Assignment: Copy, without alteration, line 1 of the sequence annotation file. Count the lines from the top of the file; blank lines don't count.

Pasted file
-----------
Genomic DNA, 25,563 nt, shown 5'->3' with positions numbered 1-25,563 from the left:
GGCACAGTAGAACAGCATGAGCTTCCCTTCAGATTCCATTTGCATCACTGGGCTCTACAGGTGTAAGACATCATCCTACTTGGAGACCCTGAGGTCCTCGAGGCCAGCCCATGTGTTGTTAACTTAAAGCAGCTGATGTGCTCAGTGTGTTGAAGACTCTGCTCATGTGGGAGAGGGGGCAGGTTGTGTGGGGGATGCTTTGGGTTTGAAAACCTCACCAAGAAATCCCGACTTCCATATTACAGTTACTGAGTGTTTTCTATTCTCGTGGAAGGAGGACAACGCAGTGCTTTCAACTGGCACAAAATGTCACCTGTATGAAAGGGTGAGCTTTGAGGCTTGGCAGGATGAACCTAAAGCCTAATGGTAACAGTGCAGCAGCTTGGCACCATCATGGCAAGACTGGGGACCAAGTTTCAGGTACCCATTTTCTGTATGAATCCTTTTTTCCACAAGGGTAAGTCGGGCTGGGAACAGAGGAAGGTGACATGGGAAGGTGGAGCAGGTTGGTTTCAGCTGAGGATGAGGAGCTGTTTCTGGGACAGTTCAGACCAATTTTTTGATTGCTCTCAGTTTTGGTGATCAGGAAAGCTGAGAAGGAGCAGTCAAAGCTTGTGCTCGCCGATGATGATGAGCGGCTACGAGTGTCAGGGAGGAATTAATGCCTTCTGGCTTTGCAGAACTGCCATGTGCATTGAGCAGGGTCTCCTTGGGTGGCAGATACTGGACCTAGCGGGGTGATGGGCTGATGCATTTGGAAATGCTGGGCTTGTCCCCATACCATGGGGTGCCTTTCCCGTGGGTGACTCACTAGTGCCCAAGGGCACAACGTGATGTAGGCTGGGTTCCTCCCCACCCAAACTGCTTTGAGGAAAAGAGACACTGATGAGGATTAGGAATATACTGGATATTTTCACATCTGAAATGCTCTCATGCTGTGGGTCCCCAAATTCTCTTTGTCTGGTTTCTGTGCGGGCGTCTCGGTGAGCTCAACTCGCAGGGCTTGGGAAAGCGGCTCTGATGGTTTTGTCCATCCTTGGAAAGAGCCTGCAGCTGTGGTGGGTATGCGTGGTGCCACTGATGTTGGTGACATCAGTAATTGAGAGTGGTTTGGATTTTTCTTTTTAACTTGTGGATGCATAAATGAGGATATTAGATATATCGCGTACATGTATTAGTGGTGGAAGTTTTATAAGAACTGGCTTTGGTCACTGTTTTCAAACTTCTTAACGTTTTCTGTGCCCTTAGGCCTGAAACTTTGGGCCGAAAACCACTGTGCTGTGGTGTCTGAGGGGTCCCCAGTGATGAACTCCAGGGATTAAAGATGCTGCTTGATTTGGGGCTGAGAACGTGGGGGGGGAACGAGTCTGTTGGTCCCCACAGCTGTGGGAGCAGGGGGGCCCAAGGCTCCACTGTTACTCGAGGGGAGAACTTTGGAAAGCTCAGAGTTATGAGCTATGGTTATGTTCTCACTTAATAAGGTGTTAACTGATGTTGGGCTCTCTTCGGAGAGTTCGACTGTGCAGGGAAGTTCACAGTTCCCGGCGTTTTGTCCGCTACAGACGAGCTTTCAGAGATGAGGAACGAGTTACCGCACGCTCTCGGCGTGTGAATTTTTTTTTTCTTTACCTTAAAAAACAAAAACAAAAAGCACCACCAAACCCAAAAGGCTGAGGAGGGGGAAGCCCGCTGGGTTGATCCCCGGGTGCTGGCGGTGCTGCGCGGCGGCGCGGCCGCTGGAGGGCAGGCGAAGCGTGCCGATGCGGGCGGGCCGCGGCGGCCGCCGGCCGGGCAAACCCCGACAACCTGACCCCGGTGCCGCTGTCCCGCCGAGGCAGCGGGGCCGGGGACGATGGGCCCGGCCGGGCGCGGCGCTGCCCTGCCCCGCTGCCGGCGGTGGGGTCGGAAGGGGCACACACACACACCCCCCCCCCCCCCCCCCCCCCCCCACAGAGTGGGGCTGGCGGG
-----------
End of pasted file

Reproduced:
Genomic DNA, 25,563 nt, shown 5'->3' with positions numbered 1-25,563 from the left: